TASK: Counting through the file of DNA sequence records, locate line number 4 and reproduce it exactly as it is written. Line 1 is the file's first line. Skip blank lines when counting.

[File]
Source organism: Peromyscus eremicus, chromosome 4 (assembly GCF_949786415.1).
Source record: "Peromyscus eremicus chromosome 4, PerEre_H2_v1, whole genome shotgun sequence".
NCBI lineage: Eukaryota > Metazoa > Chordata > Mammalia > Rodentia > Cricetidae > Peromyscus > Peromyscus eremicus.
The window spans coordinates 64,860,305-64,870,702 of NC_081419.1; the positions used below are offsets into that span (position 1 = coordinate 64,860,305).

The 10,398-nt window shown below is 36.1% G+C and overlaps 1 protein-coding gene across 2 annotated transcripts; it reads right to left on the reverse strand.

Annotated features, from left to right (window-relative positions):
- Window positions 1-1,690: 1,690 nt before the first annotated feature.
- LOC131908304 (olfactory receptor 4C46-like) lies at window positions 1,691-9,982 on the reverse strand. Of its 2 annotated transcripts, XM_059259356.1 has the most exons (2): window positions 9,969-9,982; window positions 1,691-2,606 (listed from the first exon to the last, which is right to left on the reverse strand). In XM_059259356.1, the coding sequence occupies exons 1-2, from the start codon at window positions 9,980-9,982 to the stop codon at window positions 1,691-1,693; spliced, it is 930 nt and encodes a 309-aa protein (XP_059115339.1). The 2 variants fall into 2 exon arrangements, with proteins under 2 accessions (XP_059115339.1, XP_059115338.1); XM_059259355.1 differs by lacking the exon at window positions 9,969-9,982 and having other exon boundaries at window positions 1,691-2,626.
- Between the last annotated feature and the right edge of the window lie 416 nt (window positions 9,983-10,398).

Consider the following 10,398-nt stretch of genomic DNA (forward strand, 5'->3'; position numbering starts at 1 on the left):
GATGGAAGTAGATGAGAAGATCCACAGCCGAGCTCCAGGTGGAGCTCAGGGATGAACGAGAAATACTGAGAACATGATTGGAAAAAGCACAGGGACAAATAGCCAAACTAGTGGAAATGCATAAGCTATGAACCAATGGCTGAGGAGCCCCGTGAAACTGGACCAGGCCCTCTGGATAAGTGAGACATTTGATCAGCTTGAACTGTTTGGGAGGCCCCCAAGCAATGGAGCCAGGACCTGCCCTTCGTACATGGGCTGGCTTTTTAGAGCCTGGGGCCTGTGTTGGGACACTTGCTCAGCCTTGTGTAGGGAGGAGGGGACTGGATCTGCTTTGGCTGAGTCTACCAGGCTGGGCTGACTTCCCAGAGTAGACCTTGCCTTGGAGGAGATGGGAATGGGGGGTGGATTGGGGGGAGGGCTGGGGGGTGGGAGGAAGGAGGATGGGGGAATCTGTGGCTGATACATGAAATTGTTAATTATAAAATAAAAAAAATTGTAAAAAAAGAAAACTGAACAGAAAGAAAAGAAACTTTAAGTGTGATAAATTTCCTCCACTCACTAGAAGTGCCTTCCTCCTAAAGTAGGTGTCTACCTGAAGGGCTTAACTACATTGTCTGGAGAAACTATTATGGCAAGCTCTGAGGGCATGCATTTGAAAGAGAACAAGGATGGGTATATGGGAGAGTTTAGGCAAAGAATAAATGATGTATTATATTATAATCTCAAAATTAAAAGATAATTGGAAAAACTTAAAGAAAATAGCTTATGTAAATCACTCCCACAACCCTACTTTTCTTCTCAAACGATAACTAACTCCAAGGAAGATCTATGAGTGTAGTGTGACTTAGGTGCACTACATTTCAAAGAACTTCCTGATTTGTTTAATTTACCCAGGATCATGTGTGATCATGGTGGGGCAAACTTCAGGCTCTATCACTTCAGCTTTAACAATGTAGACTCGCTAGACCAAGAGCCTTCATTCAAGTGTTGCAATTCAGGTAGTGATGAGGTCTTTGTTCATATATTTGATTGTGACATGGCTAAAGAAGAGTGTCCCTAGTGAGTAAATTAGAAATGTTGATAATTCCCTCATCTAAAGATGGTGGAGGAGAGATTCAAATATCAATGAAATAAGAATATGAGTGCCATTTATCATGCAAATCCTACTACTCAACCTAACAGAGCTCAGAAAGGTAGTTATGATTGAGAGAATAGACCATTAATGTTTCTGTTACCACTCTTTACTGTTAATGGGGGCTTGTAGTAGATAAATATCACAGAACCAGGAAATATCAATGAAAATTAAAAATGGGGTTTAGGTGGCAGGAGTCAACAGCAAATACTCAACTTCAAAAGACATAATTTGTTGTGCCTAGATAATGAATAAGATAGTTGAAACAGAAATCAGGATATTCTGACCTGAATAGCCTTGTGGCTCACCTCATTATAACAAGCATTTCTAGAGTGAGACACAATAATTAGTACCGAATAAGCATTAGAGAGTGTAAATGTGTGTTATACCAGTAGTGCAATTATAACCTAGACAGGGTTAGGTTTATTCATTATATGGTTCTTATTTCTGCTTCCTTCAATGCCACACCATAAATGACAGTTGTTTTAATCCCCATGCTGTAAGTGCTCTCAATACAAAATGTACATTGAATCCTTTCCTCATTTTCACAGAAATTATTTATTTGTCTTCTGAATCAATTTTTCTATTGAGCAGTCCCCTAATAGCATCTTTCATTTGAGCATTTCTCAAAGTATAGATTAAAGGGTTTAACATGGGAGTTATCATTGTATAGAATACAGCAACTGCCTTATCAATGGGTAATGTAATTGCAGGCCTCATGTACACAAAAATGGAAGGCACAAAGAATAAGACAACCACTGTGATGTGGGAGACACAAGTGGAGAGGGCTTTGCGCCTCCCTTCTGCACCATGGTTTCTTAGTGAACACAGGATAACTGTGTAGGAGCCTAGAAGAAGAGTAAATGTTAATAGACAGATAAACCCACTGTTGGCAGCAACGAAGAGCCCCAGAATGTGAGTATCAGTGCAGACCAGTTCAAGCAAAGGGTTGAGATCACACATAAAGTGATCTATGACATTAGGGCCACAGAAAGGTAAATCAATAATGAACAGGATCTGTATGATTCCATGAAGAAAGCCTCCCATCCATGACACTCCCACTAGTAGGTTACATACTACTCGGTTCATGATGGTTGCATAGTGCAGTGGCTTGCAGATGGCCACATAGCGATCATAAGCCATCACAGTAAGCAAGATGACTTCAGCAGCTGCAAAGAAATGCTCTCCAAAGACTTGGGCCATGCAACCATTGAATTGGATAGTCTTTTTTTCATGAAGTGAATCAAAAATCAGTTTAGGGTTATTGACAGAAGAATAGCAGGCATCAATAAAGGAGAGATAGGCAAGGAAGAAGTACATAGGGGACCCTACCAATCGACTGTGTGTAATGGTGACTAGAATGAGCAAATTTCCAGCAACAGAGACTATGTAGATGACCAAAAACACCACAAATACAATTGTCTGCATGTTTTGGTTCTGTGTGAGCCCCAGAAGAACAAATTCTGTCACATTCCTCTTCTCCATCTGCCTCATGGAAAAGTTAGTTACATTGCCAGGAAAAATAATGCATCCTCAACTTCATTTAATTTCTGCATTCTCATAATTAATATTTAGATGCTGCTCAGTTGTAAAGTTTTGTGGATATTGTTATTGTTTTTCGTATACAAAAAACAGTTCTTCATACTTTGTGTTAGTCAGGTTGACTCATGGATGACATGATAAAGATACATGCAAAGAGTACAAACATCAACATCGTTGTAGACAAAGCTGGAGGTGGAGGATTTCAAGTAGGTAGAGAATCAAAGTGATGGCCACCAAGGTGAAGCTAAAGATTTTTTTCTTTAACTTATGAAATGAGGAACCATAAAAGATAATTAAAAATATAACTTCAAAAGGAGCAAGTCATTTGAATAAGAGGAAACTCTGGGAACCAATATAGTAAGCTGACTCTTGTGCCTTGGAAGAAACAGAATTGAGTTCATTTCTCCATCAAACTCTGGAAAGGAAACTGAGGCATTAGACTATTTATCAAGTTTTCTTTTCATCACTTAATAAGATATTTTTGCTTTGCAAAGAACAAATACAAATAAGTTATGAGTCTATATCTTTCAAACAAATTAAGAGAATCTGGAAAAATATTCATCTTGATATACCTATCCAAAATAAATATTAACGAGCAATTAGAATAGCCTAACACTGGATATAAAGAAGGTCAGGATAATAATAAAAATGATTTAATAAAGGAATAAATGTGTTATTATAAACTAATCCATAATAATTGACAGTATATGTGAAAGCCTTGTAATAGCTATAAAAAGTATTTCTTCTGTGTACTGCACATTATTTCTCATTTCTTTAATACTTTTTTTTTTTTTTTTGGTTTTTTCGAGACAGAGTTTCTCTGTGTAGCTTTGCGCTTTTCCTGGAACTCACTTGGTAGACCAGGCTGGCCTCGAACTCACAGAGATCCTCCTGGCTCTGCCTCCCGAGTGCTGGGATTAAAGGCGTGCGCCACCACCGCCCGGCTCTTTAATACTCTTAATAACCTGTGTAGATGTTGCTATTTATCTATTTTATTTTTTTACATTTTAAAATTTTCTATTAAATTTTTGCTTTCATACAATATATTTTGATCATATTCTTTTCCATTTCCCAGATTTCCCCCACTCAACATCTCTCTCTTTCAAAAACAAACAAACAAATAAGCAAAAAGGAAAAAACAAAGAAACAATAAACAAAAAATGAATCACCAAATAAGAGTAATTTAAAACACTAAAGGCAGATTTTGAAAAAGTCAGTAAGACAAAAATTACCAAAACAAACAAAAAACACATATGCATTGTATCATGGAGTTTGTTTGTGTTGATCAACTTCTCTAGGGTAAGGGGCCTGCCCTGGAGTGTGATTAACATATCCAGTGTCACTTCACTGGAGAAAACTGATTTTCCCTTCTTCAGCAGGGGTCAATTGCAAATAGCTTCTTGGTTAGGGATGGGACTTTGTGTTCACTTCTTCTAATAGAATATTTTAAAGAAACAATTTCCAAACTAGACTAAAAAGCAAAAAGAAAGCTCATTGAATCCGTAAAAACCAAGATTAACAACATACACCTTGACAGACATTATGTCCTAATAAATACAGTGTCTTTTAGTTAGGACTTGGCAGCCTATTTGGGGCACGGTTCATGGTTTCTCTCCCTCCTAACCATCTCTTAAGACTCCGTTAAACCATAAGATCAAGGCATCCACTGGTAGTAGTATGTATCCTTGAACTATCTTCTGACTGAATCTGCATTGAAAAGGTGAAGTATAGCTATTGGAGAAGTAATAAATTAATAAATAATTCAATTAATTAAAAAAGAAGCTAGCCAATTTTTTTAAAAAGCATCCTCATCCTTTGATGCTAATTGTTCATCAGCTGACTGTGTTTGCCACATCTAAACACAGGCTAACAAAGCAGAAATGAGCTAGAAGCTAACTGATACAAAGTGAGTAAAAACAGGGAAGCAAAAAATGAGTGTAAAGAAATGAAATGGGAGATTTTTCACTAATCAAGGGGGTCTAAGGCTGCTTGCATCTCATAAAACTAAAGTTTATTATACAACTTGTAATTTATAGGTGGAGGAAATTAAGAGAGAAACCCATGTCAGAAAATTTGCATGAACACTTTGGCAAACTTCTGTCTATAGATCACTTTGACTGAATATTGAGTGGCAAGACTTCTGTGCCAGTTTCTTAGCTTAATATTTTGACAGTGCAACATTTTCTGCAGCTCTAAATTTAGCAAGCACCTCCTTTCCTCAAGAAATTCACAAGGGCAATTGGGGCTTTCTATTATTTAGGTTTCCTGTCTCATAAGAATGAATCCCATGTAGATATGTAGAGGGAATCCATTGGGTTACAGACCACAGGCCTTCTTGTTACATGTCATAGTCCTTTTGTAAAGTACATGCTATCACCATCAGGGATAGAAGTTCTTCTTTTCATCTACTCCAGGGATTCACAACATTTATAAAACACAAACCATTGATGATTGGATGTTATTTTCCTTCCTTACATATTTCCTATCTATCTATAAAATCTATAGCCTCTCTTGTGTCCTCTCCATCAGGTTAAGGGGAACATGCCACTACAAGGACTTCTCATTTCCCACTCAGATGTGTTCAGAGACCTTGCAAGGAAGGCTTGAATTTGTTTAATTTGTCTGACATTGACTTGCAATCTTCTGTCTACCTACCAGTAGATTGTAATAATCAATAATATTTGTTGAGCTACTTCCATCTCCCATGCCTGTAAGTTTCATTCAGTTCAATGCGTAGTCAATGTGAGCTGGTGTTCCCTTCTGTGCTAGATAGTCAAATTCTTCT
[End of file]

The window spans coordinates 64,860,305-64,870,702 of NC_081419.1; the positions used below are offsets into that span (position 1 = coordinate 64,860,305).